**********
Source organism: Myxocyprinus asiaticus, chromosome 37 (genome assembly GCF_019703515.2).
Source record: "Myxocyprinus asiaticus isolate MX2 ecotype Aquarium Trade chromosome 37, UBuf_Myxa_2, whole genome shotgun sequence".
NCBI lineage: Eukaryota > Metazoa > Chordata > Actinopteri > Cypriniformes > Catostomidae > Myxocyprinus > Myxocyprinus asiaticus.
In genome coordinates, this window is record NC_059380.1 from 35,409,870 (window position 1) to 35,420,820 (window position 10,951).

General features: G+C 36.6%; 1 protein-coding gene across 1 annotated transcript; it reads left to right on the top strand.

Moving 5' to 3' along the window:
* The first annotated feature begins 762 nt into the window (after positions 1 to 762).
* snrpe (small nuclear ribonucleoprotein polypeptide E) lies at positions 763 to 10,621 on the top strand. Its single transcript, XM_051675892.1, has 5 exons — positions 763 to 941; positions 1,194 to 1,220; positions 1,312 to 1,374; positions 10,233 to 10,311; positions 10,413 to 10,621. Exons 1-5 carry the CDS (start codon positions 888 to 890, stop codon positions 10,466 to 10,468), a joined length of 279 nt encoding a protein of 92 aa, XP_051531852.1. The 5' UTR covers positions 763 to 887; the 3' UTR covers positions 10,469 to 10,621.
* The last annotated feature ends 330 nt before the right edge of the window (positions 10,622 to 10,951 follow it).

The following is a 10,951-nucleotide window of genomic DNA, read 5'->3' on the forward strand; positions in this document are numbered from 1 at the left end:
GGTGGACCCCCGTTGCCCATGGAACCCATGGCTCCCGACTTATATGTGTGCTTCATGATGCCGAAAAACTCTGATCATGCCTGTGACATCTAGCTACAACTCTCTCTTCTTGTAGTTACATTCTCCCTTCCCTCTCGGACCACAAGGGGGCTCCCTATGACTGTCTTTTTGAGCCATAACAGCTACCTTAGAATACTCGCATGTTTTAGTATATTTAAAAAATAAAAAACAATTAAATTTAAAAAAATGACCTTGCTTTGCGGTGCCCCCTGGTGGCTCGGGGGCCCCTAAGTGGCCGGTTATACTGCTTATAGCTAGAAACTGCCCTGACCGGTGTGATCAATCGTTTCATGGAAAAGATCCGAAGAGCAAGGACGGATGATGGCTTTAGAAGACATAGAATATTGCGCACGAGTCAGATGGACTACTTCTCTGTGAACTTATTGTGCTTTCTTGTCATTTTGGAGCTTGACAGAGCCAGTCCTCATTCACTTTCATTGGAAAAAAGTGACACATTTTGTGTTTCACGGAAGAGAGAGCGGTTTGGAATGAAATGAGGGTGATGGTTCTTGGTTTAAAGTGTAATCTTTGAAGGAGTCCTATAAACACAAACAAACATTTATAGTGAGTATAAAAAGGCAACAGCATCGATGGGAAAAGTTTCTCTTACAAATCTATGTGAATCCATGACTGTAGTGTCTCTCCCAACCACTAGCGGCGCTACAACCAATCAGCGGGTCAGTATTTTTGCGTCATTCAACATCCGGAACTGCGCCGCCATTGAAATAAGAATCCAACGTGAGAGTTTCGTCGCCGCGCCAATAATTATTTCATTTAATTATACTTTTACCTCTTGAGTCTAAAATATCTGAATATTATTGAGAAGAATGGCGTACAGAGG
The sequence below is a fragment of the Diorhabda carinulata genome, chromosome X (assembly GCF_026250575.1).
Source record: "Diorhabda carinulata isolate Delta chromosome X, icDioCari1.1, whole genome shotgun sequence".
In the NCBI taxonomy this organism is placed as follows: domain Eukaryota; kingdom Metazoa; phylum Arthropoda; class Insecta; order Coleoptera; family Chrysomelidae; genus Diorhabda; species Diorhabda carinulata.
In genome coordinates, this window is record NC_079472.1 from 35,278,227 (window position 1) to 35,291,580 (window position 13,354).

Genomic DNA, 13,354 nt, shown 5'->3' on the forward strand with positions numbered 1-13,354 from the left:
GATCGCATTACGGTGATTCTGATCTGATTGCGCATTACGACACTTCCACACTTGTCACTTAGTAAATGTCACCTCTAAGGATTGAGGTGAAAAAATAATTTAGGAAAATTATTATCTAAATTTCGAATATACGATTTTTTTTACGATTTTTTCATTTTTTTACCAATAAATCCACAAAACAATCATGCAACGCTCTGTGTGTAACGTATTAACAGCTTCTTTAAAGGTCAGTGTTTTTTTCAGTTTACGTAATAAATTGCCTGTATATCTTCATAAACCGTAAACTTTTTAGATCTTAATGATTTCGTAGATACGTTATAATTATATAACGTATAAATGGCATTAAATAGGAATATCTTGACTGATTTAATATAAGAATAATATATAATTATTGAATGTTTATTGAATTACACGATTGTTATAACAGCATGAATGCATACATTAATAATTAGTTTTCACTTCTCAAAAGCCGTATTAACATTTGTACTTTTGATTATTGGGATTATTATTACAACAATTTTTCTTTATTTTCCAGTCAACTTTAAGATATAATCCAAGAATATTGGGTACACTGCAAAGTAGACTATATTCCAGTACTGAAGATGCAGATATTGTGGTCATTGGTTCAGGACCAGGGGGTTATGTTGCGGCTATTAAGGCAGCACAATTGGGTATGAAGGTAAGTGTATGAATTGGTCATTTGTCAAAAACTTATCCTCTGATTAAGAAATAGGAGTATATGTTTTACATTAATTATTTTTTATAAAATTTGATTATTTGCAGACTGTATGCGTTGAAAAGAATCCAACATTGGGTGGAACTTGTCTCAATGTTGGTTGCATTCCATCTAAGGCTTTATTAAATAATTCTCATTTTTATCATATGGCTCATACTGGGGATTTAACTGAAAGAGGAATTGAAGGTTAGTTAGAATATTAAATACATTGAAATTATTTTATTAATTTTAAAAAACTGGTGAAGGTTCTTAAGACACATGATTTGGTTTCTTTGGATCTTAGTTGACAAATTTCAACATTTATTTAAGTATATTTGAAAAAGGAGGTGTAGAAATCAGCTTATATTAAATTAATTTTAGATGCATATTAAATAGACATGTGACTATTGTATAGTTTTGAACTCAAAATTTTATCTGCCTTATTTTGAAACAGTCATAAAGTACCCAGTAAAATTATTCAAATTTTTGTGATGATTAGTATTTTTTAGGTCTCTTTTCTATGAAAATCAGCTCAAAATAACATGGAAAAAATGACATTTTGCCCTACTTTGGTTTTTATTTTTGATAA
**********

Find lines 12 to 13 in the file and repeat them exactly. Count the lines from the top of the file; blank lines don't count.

The sequence below is a fragment of the Diorhabda carinulata genome, chromosome X (assembly GCF_026250575.1).
Source record: "Diorhabda carinulata isolate Delta chromosome X, icDioCari1.1, whole genome shotgun sequence".